SPM Vendor Selection – Ten Tips
Just recently, I concluded a SPM package selection for a large silicon valley firm. It was a great learning experience. The SPM landscape is very competitive and package selection requires a considerable amount of preparation and planning.
While it is all fresh in my mind, I would like to share a few thoughts on running an SPM evaluation project.
Preparation and Planning
1. Budget – Prepare a budget estimate, discuss it with project sponsors and secure a nod for funding. Gather input from colleagues and consultants, avoid vendor’s sales reps at this stage!
2. Timeline – Prepare a rough project plan (RFP to Go Live). Obtain a buy in from both, Business Execs and IT folks.
3. Dependencies – Look around for other IT or business initiatives planned in the same time window. Make a note on your tentative timeline that these need to be looked into in greater detail at the appropriate time.
4. Invest time in creating a good RFI/RFP. Explain your comp plans, reporting needs, data sources, biz processes, HR policies and IT requirements.
5. Build an evaluation scorecard with appropriate weights assigned to each criterion. This would help keep any personal feelings or bias out of the evaluation equation.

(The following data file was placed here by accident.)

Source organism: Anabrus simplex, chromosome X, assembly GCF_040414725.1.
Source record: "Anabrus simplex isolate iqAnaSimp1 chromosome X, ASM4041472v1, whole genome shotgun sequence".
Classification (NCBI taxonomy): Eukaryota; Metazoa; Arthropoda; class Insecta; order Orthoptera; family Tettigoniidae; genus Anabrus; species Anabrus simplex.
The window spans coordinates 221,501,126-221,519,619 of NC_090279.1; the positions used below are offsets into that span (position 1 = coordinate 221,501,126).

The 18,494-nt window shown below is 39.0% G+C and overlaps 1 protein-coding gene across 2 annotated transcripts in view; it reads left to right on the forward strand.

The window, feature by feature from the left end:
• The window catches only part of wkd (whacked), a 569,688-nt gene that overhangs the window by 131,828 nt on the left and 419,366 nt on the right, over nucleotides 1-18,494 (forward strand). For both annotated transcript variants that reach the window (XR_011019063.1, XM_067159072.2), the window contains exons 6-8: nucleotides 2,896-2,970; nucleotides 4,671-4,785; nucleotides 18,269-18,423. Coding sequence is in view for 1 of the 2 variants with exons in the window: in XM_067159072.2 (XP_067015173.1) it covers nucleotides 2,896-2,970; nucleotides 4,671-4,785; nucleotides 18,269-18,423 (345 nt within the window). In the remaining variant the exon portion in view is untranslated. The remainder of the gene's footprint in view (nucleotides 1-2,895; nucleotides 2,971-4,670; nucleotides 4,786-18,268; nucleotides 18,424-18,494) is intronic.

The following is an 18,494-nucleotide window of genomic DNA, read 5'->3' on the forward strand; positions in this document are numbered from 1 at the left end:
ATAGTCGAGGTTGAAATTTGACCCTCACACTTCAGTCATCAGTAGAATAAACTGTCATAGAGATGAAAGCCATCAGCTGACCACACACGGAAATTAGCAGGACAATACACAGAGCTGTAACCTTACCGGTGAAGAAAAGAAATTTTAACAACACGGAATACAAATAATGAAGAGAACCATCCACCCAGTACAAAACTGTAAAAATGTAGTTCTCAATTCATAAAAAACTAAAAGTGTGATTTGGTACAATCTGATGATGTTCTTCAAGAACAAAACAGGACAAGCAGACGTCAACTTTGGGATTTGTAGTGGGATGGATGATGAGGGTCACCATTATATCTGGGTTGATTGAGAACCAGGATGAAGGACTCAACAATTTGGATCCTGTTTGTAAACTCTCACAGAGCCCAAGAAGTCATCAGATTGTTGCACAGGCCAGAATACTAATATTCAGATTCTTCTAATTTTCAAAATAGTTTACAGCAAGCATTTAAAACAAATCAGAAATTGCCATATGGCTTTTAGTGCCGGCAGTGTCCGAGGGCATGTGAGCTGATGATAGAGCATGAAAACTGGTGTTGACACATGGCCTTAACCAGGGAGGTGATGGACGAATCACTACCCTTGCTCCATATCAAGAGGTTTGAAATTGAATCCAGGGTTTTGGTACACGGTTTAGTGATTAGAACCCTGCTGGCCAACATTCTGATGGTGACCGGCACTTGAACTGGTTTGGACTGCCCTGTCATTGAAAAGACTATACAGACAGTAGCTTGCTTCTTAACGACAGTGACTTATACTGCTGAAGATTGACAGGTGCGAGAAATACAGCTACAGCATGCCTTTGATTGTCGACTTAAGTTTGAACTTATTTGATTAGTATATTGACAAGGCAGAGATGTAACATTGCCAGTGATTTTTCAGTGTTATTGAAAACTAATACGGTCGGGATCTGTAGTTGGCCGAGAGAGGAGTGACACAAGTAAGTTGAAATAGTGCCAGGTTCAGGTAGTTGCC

6. Shortlist no more than 3-4 vendors based upon RFI/RFP responses and initial sales demos for the next step.
7. Setup a core decision making team before scheduling detailed demos. The key is to include the right people who will ask the right questions and whose opinions count. Email the scorecard to all the participants ahead of the demo meetings so they can use it as a reference during the actual meetings.
8. Shortlist no more than two vendors for a detailed POC (proof of concept). Set aside a full day for each POC. Provide real life Comp Plans/Data to vendors and give them at least 4-5 weeks to prepare(so they have enough time to have all their questions answered and no excuses).
9. In addition to the Comp data provided to the vendor, have a separate list of simple and relevant business scenarios and request the vendor to show/run those during the actual POC(like a surprise test).
10. Scope and Price Negotiation
- Negotiations will be more effective whilst there are still two players in the game and they are competing against each other. Sometimes it even helps to keep both of them alive all the way until the contracts are signed.
- Identify what you can do for the vendor, for eg. upfront payment, offsite work, press release, customer references etc. Do not reveal all the cards upfront, use them one at a time.
- SaaS contracts are too technical for Procurement to negotiate. Seek assistance from your IT.
- And yes, the dirty old trick of stretching the negotiations into the last few days of the quarter. Vendors get more accommodating just so they can meet their quarterly goals.
Good luck with your vendor evaluation!!
If you would like to see a scorecard sample, please contact me at firstname.lastname@example.org